This. To really have dance and techno music "take off" requires what Duke points out above; i.e. high efficiency prosound drivers, which is to say compression drivers or other/similar fitted to horns/waveguides and larger diameter pro woofers/mids that deliver the ease, ignition, cleanliness and impact this genre of music needs. It’s very much about a visceral experience and as such it’s the core modus I believe of how it works; properly reproduced at higher SPL’s it’s a thrilling, loss-of-control kind of experience that can almost make you feel high.

I also agree that adding subs here is mandatory, but I’d stress the need to continue the use of large diameter high sensitivity prosound woofers into the lower octaves as well, although I’m fully aware this is likely to turn those subs into fridge sized behemoths. While I can see the rationale with regard to extension approximating 10Hz, or even into the single digits (this requires outlandishly large subs, or smaller sealed dittos - still with large drivers - in multiples and massive amounts of power for frequencies this low to be properly felt), a lower tune affects the bass presentation in ways I find to negatively impact the 30-70Hz region in particular - an area where much of the vital energy of techno and dance music rests. Practically I’d forego <20Hz and concentrate on the 25-90Hz range with prodigious air radiation area and high sensitivity for the bass really to be felt here with physical impact and low distortion.

Personally I like high order bandpass bass system like tapped horns or other, and while very big they’re excellent in pressurizing the air (even shake it) in a wholly effortless and enveloping way that smaller direct radiating subs, even in multiples, can’t replicate. It’s what I use myself; a pair of 15"-loaded 20 cf. per cab tapped horns with a tune just below 25Hz. Mains are pro cinema speakers from Electro-Voice with 2 x 15" woofers and a 2" exit compression driver fitted to a constant directivity horn (Don Keele design) - all driven actively. It turns techno and dance music into an electrifying experience, while also serving from classical, jazz, etc. very well.
@phusis Can you post a link to your tapped bass horn designs? They look great... 
You can consider a pair of legacy Meridian DSP5500s, tons of intense bass.  They are a digital active design.
@cal3713 --

Can you post a link to your tapped bass horn designs? They look great...

Thanks. The plans are shared in this post:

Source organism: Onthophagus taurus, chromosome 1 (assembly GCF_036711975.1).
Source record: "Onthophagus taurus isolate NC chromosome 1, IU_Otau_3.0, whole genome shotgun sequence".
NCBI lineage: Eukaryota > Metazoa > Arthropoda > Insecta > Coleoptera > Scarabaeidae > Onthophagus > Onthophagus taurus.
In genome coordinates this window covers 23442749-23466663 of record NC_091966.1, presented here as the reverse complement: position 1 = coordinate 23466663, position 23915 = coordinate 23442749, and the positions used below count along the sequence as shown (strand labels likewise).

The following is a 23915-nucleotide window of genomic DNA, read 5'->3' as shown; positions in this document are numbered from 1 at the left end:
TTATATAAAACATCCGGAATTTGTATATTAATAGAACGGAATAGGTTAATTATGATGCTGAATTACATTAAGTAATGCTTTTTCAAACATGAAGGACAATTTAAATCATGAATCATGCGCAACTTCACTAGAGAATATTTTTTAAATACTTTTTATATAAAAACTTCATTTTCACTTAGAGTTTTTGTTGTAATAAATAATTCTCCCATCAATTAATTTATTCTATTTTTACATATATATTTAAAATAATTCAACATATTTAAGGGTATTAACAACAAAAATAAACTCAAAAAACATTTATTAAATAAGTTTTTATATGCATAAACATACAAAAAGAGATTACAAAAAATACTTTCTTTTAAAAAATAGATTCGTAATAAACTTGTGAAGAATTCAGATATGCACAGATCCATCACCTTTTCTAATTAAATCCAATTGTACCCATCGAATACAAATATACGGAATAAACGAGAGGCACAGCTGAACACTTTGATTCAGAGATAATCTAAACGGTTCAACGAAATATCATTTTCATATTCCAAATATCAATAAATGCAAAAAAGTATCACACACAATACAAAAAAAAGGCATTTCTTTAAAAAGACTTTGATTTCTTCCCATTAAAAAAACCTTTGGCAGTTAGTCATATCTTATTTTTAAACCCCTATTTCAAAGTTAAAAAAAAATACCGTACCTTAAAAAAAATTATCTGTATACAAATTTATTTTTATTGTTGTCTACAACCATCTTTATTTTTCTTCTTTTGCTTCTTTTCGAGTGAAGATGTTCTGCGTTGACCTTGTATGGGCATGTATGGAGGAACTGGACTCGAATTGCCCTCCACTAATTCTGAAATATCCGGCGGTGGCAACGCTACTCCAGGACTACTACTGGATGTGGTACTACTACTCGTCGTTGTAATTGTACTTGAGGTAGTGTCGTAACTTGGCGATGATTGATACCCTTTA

Build thread here:
Thats awesome!  👍👍
How about a pair of Mackie DRM315’s on poles connected to a pair of Mackie DLM 12S’s?
Two very different recommendations that would sound awesome with the Swarm would be:

- ATC SCM40 v2
- Spatial Audio X5 or M3

Both use pro drivers but similarities absolutely end there.  ATC is sealed-box design and need power while Spatial is open baffle and relatively easy to drive.  I’d probably pair either with a good Class-D amp from D-Sonic, Bel Canto, VTV, Nord, etc.  Just a couple other ideas FWIW, and best of luck in your search. 
Klipsch Forte III Speakers with a Primaluna EVO 400 Integrated Amp.
Seriously works well together and sounds better than one can imagine. Covers all genre of music effectively and also knows how to rock! 
They look great and fit in with most interior designs as well. Retro looks with a modern sound. Trial them... you'll be glad you did.
Massive SPL, huge volume cannot possibly compete against a highly resolving sytem, even for Techno or any other EDM music.
I am not saying my 400 watts per channel doesn't perform, and cannot play loud. However I will state that low distortion, high resolution is certainly more engaging.

@twodolphins not sure if you like Trance of not, but I've now got two of Above and Beyond's live acoustic albums and I am lovin' them. Thanks for introducing me to Oliver Lieb, I quite liked it actually. I will investigate more of your artists listed as well. Cheers brov.
A7s are obsolete basically (I had a pair of 'em in the 70s), as my experience as a current live sound tech has shown. For a fraction of what hifi stuff costs, you can get a pair of (for example) powered Mackie SRM 450s V2 (neo bass driver, etc.) and a powered 18" bass bin or two (out of business DJs sadly may be a good source for this stuff) for relative peanuts, and the sound quality can astonish...cleaner and better dispersed highs than any A7, much more robust drivers and bulletproof amps.